With respect to its content and philosophical orientation the Disputationes Physicorum is typical of the late fourteenth-century thought. It recognizes Aristotle’s authority in the domain of physics. It recognizes Averroes as the chief and most trustworthy commentator on Aristotle’s works. It is sensitive to matters of methodology (the author of the Disputationes Physicorum very explicitly distinguishes levels of discussion when resolving a problem). We also see that physics is to some extent emancipated from its connection with metaphysics and theology. In the contents of the Disputationes Physicorum the conclusiones are sometimes missing, and a question may begin with the formulation—contra conclusionem as if the author expected the reader to have at hand the text of the appropriate conclusion from Buridan’s commentary. This suggests that the questions were edited to serve as a text for academic exercises on Aristotle’s Physics in which Buridan’s commentary was used as a starting point for further considerations.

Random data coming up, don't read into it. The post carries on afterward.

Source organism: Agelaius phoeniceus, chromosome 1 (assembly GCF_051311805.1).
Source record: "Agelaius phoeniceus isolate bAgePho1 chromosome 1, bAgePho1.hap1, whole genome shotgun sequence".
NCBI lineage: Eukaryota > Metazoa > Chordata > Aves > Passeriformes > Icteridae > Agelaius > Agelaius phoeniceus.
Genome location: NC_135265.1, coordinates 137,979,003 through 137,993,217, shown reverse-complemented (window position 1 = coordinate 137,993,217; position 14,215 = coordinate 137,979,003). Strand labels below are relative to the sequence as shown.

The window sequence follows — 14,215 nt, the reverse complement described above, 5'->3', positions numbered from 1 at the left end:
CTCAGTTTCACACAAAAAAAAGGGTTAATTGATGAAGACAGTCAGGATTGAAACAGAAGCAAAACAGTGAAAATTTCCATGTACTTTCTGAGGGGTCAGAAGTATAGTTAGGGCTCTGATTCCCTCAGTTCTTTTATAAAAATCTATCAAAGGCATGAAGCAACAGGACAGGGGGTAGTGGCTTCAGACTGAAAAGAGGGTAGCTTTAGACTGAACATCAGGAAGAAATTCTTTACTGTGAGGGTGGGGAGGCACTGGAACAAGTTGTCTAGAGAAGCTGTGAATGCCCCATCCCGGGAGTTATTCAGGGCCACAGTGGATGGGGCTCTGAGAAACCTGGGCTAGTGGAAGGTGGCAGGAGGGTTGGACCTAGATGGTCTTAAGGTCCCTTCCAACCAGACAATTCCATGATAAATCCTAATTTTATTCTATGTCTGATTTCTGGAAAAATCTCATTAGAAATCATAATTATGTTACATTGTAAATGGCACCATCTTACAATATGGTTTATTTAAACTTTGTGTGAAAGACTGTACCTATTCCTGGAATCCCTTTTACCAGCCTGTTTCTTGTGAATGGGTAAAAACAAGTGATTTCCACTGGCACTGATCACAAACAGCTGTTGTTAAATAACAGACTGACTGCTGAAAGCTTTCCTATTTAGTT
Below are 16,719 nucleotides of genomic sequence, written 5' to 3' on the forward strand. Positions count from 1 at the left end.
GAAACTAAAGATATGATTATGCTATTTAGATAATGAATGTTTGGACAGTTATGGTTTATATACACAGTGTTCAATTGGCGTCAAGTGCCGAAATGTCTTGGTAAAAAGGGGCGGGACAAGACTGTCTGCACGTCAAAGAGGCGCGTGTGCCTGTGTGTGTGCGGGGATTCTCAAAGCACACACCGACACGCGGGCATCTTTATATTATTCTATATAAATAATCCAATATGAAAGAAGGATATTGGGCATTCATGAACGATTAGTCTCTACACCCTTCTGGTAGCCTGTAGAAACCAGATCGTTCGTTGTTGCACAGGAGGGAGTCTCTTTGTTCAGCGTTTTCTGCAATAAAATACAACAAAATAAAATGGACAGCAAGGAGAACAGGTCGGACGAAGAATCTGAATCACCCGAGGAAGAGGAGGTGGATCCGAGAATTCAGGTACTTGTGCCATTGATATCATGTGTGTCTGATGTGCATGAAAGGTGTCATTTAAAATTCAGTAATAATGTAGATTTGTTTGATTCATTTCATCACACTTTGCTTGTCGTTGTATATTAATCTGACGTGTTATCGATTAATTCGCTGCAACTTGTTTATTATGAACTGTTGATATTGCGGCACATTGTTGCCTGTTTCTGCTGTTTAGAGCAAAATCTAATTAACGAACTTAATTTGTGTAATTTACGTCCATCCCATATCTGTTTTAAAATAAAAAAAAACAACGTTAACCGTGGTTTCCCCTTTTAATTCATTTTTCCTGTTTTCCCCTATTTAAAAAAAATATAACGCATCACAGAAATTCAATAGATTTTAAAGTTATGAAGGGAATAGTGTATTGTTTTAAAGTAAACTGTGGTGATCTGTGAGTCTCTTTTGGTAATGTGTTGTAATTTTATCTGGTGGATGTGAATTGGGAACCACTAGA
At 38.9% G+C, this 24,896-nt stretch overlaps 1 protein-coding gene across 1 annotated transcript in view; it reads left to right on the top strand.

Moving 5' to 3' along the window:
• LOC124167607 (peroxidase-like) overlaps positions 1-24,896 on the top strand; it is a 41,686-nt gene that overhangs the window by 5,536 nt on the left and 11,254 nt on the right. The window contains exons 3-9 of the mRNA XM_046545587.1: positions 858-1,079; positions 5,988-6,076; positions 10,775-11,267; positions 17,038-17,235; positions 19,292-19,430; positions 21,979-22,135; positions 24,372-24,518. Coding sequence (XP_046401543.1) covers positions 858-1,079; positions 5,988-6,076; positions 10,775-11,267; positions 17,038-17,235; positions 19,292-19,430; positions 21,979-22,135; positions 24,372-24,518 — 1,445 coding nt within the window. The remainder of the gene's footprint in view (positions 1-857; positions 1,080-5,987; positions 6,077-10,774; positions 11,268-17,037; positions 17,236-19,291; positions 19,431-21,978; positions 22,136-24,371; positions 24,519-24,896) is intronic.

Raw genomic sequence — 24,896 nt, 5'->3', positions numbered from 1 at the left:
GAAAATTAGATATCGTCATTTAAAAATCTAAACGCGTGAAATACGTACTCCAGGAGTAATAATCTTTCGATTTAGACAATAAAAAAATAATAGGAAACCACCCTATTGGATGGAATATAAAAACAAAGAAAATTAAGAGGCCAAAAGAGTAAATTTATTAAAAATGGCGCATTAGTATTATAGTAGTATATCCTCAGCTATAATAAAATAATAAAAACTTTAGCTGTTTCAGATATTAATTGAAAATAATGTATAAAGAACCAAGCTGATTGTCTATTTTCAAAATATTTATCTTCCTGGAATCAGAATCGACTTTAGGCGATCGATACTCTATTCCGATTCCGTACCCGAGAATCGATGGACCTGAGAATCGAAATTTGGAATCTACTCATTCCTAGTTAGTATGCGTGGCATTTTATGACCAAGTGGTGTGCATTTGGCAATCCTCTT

J. Fijałek, Studia do dziejów Uniwersytetu Krakowskiego i jego wydziału teologicznego w XV w. [Studies on the history of Kraków University and its theological department in the fifteenth century], Kr 1899; K. Michalski, Prądy filozoficzne-teologiczne na Uniwersytecie Jagiellońskim w pierwszej dobie jego istnienia [Philosophical-theological tendencies at Jagiellonian University in the first period of its existence], Nasza Myśl Teologiczna [Our theological thouoght], 2 (1935), 30–47 (Pamiętnik Drugiego Zjazdu Naukowego w Warszawie [Record of the Second Scientific Conference in Warsaw], August 1933); T. Kaeppeli, Scriptores Ordinis Praedicatorum Medii Aevi, R 1970, I 73; M. Markowski, FPS 12; idem, Burydanizm w Polsce w okresie przedkopernikańskim [Buridanism in Poland in the pre-Copernican period], SCop 2, Wr 1971, 120–121, 153–156, 447; J. Domański Swoistość i uniwersalizm polskiej mysli średniowiecznej [Specific character and universalism of Polish medieval thought], 700 lat myśli polskiej [700 years of Polish thought], Wwa 1978, I 105–107; J. Třiška, Životopisny Slovnik Předhusitke Pražské University 1348–1409, Praha 1980, 30; T. Grzesik, Uwagi na temat miejsca powstania oraz autorstwa “Quaestiones disputatae super octo libros Physicorum Aristotelis” zawartych w rkp. BJ 688 [Remarks on the topic of the place of origin and authorship of the “Quaestiones disputatae super octo libros Physicorum Aristotelis contained in manuscripts BJ 688], RF 37–38 (1989–1990) n. 1, 145–152; R. Dudak, K. Wójcik, “Codex 688” in: Catalogus codicum manuscriptorum medii aevii latinorum qui in Bibliotheca Jagellonica Cracoviae asservantur, Wr 1993, V 57–60; T. Grzesik, Andraj Wanszyk O.P. (Andrzej Wężyk) alias Magister Serpens and Works Attributed to his Authorship, Vivarium 33 (1995), 235–241; idem, Edycja kwestii “Utrum locus sit immobilis” z “Disputationes Physicorum”, jej rola w skorygowaniu ustaleń dotyczących pochodzenia “Disputationes Physicorum” [Edition of the question “Utrum locus sit immobilis” from the Disputationes Physicorum, its role in correcting findings concerning the origin of the “Disputationes Physicorum”], in: Considerationes Philosophicales, Lb 1999, 77–84.